The Anti-Defamation League and other Jewish organizations have written to Arne Duncan, the secretary of education, urging him to assure that the Office for Civil Rights protects Jewish students from harassment or intimidation based on their ethnicity or religion. OCR under the Bush administration gave conflicting signs about whether it considered that it had authority to explore such issues. A statement from the ADL said: "ADL has significant concerns about harassment and intimidation of Jewish students on college campuses – including in the context of heated debate over Israel. We believe the Department of Education should use its civil rights enforcement power to investigate and remedy serious incidents in which Jewish students are threatened, harassed, or intimidated to the point where their college experience is impaired."
Higher Education Quick Takes
In a news conference on the eve of the National Collegiate Athletic Association’s Division I Men’s Basketball Tournament, Education Secretary Arne Duncan said he would like to see teams whose graduation rates are below 40 percent banned from postseason play. Duncan issued an identical challenge in a high-profile speech at the NCAA's annual convention in January. By Duncan’s proposed standard, 12 teams with poor four-year average graduation rates would miss this year’s men’s basketball tournament: Baylor University (36 percent), Clemson University (37 percent), Georgia Institute of Technology (38 percent), New Mexico State University (36 percent), University of Arkansas at Pine Bluff (29 percent), University of California at Berkeley (20 percent), University of Kentucky (31 percent), University of Louisville (38 percent), University of Maryland at College Park (8 percent), University of Missouri at Columbia (36 percent), University of Tennessee at Knoxville (30 percent) and University of Washington (29 percent). These graduation rates do not punish teams for players who leave college early as long as they leave in good academic standing. Though the NCAA began banning teams from postseason play for poor academic performance for the first time just last year -- based on its system of Academic Progress Rates -- Duncan said these reforms do not go far enough. The NCAA, however, defended its method of holding teams accountable for their academic performance. “The NCAA shares Secretary of Education Arne Duncan’s concern over some institutions that have low graduation rates among their basketball teams in the NCAA men’s basketball tournament,” Erik Christianson, NCAA spokesman, explained in a statement. "However, imposing a ban on teams for the academic performance of student-athletes who entered as freshman 8-11 years ago is probably not the best course of action. Basing post-season bans on graduation rates penalizes the wrong students."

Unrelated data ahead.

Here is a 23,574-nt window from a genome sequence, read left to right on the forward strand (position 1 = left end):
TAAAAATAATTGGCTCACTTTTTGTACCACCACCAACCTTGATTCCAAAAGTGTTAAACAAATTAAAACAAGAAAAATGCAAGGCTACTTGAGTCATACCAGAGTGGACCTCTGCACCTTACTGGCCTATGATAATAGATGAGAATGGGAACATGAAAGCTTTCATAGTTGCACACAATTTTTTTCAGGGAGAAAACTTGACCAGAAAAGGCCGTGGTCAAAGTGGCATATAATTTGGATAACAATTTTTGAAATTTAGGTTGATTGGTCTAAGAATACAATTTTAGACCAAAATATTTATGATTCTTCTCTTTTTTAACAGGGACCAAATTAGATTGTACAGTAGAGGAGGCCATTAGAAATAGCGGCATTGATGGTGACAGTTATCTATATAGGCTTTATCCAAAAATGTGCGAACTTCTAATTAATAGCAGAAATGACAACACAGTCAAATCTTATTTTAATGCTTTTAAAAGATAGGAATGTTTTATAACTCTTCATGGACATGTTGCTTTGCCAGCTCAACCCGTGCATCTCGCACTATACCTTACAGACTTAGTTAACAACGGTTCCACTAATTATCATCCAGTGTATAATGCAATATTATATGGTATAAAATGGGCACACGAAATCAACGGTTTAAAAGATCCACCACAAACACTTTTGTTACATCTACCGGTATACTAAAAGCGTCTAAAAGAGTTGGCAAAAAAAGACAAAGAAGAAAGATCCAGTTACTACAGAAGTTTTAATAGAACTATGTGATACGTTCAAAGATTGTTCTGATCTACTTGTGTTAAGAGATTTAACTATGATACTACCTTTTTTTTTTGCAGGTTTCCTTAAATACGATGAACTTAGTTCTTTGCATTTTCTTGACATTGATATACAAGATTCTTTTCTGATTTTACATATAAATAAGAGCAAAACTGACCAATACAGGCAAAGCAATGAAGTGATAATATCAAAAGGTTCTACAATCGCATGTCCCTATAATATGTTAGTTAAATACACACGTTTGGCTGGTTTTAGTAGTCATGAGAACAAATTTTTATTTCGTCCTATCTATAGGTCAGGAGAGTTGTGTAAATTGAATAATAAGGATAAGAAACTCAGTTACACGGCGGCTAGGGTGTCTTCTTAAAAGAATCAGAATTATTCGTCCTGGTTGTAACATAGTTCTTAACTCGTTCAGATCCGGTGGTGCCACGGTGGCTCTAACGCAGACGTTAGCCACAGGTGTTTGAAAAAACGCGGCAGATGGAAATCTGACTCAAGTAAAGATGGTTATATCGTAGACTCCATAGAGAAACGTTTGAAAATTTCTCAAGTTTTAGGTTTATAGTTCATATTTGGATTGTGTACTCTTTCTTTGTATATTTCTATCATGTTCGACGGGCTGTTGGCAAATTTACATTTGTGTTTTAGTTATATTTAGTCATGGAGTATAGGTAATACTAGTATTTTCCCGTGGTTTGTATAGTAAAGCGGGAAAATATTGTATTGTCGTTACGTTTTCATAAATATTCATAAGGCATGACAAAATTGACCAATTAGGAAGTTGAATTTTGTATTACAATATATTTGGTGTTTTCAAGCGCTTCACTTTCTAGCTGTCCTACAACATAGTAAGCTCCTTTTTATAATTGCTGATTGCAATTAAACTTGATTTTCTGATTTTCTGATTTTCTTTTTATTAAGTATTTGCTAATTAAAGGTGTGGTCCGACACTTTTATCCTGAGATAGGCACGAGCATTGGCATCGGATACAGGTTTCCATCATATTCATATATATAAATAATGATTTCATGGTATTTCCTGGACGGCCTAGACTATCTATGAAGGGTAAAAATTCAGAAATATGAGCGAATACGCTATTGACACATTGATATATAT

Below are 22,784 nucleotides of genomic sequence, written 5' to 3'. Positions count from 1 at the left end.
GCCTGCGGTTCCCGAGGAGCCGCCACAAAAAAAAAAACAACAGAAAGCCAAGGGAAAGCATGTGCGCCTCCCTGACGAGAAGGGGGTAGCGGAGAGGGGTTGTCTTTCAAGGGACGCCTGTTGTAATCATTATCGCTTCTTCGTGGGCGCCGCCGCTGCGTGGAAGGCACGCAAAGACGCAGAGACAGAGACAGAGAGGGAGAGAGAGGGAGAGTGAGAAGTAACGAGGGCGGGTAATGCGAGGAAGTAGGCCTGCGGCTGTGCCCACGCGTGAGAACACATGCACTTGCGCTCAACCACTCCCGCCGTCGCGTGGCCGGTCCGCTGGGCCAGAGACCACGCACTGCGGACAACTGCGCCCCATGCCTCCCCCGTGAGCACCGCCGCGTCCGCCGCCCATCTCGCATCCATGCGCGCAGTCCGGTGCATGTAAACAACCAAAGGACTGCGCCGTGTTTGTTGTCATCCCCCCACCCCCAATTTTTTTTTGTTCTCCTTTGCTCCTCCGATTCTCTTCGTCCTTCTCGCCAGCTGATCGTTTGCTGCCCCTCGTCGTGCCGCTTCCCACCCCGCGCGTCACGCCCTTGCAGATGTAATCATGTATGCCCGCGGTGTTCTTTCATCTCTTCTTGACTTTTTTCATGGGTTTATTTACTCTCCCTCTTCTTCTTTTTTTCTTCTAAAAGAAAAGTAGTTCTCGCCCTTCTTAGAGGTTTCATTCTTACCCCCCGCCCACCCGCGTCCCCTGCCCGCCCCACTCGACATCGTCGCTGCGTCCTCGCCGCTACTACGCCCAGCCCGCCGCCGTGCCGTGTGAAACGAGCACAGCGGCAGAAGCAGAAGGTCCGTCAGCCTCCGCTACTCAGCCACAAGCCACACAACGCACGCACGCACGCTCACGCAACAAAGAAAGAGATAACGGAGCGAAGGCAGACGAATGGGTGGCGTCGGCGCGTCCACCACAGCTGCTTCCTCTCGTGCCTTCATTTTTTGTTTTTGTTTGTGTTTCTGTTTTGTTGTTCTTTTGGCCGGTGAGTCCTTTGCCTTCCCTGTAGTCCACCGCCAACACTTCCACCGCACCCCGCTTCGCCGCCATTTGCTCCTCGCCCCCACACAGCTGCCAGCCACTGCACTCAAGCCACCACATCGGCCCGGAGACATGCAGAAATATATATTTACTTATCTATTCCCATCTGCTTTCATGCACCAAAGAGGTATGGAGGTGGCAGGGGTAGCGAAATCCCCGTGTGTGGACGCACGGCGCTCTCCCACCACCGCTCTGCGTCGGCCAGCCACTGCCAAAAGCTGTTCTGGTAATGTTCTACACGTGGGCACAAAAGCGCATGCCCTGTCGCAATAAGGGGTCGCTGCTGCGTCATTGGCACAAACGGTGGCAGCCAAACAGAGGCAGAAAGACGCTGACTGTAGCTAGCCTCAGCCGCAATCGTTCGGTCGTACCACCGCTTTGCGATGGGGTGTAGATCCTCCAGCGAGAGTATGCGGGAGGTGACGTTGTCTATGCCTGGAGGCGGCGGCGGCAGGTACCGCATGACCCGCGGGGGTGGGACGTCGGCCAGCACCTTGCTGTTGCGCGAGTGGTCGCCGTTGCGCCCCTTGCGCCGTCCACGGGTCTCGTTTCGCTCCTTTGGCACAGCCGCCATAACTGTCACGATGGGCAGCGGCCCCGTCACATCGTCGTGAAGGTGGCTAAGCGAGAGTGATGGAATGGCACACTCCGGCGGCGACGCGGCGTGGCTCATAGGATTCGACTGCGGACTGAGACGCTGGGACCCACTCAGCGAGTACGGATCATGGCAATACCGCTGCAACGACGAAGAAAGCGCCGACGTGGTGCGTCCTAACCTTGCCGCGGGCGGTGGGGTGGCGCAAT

Faculty members in Tennessee are objecting to proposed legislation that would bar them from collecting royalties on their own books, if they assign them for their courses, The Tennessean reported. The professors say that they are entitled to the compensation they earn on book sales, given the long hours involved in producing the works. But the state legislator who is pushing the bill says that such payments are "kickbacks."
Columbia University on Wednesday announced this year's winners of the Bancroft Prize, considered one of the most significant honors for historians. The winners are:
- Linda Gordon of New York University, for Dorothea Lange: A Life Beyond Limits (W.W. Norton).
- Woody Holton of the University of Richmond for Abigail Adams (Free Press).
- Margaret D. Jacobs of the University of Nebraska at Lincoln for White Mother to a Dark Race: Settler Colonialism, Maternalism, and the Removal of Indigenous Children in the American West and Australia, 1880-1940 (University of Nebraska Press).